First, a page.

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San Clemente Journal

Making the Case for Mid-Century Architecture

Oct 12, 2020 10:36AM ● By Larry Culbertson

Mid-century modern at 241 Avenida Del Mar.

by Larry Culbertson, President, San Clemente Historical Society

San Clemente is iconic for its Spanish Colonial Revival (SCR) architecture. It was conceived as a Spanish village. The town motto is, “The Spanish Village by The Sea.” Nevertheless, there are other styles of architecture that have been introduced over the years and they need to be recognized. 

How did this paradox come about?
At the town’s beginning in 1925, deed restrictions permitted only Spanish architecture. Hundreds of buildings were built before the 1929 Great Depression brought economic chaos. In 1933 those restrictions were removed because it was believed they might hinder construction. Building slowly rebounded, with the pace accelerating after WWII. SCR architecture had fallen out of favor and was no longer required so San Clemente saw the construction of a variety of styles. Most buildings in the “T” Zone (Avenida Del Mar and nearby sections of El Camino Real) date from 1947 to the 1960s. Most are not SCR style.

By the 1970s people were beginning to realize that the SCR architectural heritage of the town was something that should be embraced; not shunned. The City now requires new construction in much of older San Clemente to be of SCR style, but those non-SCR buildings will be with us until the owners decide to replace them.

There is a certain allure to the idea of fulfilling the original dream of an unadulterated “Spanish Village.” But there is another line of thought that the non-SCR buildings have become a part of our history and that we should hold on to some, not all, as a record of our past.
San Clemente maintains an inventory of just over 200 buildings on what is called the Designated Historic Structures List. Only buildings constructed between 1926 and 1949 are included. When the list was last updated in 2006, it was recommended that we should consider the inclusion of 1950 and 1960 buildings. That has not been done.
It is high time to take a good look at San Clemente buildings from that Mid-Century period and encourage the preservation of most important of them.

Here are some of the architectural styles seen around San Clemente with a few examples:

Mid-Century Modern - This style has flat walls and roofs, large panes of glass for lots of natural light, floors at slightly different levels, and landscape visible and accessible.

166-176 Avenida Del Mar - Low, sleek, and unpretentious this attractive building has stood at the corner of Ola Vista since 1954. A shade structure along the sidewalk combines with the manicured landscape, stone walls and large windows to entice customers into the five storefronts set far back.

135 Avenida Del Mar - Since 1963, the amazing glass and aluminum recessed entry has beautifully displayed Sam’s Shoes merchandise. Cantilevered display cases and huge plate glass windows attract customers to enter. The roof projecting over the sidewalk provides sunshade and nightlight. It is a work of art.

241 Avenida Del Mar - Constructed in 1952 and currently in use as an office. The flat roof projects out past the corner of the building and over the sidewalk. That roof is punctured by a porthole and a bold two-story red brick column. A glass block window provides some light and an interesting detail. Full width plate glass windows accentuate the look.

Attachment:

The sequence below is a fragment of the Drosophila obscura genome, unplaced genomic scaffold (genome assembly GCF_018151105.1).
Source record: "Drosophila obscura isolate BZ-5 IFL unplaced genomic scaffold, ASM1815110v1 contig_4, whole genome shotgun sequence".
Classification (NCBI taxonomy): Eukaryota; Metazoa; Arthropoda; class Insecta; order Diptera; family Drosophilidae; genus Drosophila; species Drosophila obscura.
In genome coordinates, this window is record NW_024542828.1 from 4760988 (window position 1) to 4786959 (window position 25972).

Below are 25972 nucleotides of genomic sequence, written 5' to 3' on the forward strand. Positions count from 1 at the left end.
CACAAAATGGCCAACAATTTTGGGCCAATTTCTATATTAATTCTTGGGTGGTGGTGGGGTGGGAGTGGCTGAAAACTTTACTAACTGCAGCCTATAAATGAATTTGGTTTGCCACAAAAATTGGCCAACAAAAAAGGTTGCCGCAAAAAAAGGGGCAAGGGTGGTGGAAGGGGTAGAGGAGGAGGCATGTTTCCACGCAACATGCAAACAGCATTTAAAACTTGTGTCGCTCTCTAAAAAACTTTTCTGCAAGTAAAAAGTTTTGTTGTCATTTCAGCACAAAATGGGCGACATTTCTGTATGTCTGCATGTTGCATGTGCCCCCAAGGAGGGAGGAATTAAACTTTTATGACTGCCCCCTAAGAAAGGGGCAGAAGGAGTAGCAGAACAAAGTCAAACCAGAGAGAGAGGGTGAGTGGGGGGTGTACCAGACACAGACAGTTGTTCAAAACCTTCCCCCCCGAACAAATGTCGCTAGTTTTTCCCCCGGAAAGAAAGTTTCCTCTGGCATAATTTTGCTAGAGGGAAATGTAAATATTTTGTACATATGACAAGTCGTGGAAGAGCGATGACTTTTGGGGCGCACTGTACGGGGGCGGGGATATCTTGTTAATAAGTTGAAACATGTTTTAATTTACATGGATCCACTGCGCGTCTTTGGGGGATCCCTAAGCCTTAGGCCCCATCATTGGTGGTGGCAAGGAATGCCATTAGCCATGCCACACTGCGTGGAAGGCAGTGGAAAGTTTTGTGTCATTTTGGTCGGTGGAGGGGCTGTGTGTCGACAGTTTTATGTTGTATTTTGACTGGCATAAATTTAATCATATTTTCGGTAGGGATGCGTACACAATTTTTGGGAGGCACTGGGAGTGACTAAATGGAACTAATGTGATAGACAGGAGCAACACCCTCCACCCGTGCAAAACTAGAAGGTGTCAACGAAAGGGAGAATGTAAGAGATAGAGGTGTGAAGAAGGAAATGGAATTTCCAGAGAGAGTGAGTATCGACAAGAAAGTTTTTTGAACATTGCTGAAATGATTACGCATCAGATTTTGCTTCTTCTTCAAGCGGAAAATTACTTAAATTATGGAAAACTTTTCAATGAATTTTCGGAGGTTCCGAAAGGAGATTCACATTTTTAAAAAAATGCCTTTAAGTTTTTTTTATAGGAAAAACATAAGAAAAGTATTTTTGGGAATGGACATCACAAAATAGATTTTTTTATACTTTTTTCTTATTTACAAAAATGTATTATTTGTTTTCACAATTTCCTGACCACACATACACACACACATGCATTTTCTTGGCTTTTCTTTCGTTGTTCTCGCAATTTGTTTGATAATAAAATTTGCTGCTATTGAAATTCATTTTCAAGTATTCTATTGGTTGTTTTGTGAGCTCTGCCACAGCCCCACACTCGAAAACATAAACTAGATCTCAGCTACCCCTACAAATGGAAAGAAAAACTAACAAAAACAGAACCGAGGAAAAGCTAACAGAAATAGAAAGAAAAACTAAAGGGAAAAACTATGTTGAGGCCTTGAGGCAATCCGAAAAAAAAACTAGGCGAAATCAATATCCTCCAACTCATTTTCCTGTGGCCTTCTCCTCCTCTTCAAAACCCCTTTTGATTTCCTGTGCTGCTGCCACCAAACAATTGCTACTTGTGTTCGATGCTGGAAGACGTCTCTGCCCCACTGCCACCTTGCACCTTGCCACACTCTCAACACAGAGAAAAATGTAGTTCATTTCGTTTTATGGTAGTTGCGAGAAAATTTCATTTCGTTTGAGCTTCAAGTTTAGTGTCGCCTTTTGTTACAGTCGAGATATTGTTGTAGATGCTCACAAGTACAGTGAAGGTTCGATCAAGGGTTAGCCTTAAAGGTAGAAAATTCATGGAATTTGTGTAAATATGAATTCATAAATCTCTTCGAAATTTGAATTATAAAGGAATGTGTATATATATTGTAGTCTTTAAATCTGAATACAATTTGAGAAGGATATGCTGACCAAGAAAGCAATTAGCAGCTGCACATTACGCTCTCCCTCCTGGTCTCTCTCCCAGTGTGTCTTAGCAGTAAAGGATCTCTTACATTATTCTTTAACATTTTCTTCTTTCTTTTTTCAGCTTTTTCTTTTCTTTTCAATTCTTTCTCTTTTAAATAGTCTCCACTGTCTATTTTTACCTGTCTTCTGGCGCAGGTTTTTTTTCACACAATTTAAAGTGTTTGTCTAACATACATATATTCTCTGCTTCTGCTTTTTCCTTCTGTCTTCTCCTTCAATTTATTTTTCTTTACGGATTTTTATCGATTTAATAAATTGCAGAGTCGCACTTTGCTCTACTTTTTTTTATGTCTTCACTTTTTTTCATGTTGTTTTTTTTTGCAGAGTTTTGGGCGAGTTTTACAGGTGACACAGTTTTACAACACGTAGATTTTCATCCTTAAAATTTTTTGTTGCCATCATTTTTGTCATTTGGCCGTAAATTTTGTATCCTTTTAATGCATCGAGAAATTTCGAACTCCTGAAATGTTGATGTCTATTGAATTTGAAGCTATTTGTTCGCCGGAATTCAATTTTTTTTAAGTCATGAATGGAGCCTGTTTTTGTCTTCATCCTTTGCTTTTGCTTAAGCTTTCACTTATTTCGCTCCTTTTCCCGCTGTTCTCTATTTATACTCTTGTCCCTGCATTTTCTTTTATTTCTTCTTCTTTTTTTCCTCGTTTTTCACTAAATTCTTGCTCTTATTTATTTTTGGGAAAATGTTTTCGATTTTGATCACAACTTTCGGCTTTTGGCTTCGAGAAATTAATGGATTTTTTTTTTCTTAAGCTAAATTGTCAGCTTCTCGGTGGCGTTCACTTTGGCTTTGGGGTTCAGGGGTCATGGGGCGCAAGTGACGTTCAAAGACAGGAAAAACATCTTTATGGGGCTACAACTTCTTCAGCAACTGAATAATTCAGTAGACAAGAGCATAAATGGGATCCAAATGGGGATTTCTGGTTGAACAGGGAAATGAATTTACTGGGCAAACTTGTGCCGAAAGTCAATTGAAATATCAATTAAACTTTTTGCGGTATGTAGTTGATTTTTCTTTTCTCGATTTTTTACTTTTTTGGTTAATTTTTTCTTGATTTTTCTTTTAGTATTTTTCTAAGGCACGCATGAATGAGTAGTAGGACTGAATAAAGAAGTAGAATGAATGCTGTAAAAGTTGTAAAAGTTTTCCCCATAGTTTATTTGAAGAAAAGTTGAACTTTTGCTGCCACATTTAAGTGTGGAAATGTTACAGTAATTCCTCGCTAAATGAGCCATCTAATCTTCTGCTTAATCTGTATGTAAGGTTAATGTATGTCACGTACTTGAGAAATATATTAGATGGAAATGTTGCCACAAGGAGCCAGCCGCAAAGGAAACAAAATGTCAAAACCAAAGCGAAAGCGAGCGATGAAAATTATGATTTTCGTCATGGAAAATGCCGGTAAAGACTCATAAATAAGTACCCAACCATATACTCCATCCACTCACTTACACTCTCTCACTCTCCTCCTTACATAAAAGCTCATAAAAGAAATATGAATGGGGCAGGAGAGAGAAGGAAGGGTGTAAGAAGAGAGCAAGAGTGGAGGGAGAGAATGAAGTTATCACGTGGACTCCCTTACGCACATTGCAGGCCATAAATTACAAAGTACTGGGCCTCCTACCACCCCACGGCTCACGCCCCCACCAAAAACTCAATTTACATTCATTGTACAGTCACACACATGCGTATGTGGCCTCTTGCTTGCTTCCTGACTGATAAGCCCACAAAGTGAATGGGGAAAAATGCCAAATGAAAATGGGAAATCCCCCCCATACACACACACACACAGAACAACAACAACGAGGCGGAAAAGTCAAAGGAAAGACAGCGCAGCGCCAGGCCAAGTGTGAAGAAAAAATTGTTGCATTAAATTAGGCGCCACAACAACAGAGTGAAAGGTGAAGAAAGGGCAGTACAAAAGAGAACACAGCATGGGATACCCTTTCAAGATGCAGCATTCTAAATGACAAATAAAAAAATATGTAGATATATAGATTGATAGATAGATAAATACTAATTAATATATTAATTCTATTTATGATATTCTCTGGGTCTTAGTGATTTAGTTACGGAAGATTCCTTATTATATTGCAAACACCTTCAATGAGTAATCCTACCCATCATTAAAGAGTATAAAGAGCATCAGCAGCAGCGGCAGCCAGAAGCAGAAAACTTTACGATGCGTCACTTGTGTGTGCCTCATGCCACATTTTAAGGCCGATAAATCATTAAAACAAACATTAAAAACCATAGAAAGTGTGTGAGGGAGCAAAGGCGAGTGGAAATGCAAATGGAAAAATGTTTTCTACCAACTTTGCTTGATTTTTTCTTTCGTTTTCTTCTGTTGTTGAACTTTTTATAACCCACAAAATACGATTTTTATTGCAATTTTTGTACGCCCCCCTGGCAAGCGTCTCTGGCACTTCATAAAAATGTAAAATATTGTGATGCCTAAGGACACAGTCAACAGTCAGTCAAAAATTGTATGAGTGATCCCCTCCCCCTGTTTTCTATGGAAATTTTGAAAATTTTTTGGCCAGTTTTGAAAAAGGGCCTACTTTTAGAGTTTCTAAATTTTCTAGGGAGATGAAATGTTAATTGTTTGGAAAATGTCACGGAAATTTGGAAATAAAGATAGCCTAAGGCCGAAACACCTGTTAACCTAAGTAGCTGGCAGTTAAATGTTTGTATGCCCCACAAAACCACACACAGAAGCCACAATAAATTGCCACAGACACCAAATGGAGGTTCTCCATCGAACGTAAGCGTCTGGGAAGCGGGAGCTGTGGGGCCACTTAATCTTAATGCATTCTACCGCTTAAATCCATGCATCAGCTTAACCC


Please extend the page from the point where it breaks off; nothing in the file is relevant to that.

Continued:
There are a many more Mid-Century Modern 
buildings in town.

 Googie – The architect John Lautner designed the 1949 Hollywood restaurant named Googies. The style became an instant hit for restaurants, gas stations, car washes, banks, and other consumer commercial buildings. Cantilevered roofs, hard angles, bold shapes, vivid colors, a variety of materials, and big plate glass windows are all themes of the style. 

550 N. El Camino Real - Pedro’s Taco - Designed by renowned architect Hugh Kaptur, in 1953, you cannot miss this building. With its heavily sloping roof, beautiful useless fin, and bright paint, it screams Googie. What a gem.

The iconic Denny's...


529 Avenida Pico-Denny’s - Since 1965, the classic boomerang roof and neon sign beckon the hungry.

Catalyst Surf Shop is an expample of Art Deco.

 Art Deco - These buildings have a sleek, linear appearance with stylized geometric ornamentation. Decorative panels at entrances, around windows, and along edges.

118-124 S. El Camino Real - This might be our finest example of Art Deco. Built in 1946 and carefully rehabilitated in 2017, Catalyst Surf Shop anchors the prominent corner, with Jimmy John’s, Bonzai Bowls, and Sur Coffee in the other storefronts. This mainstay of the T-Zone needs to be included on our historic roster.

220 S. El Camino Real – Built in 1948 this building gives a nod to Art Deco with the fluted panels above and to the sides of the corner entrance. The Red Fox Lounge has been in business there since 1955!

Tiki style, former Chamber of Commerce building at 1100 N. El Camino Real.


Tiki Architecture - 1100 N. El Camino Real - Built by the Chamber of Commerce in 1962, this is another building that no one can miss. Tiki did not catch on a lot in San Clemente, but this is nice example.

The Cinderella homes in North Beach.

 Cinderella Homes - This tract of 35 houses in North Beach bounded by Calle Sacramento, Calle Las Bolas, and Avenida Florencia was built in 1955. The style is marked by high-gabled, shake-like roofs and decorative gingerbread trim.

As you can see, there is so much more to the architectural history of San Clemente than just Spanish Colonial Revival. The only way we can save some of that history is to have it professionally evaluated and allow the owners of important Mid-Century buildings to take advantage of the tax incentives available to officially recognized resources.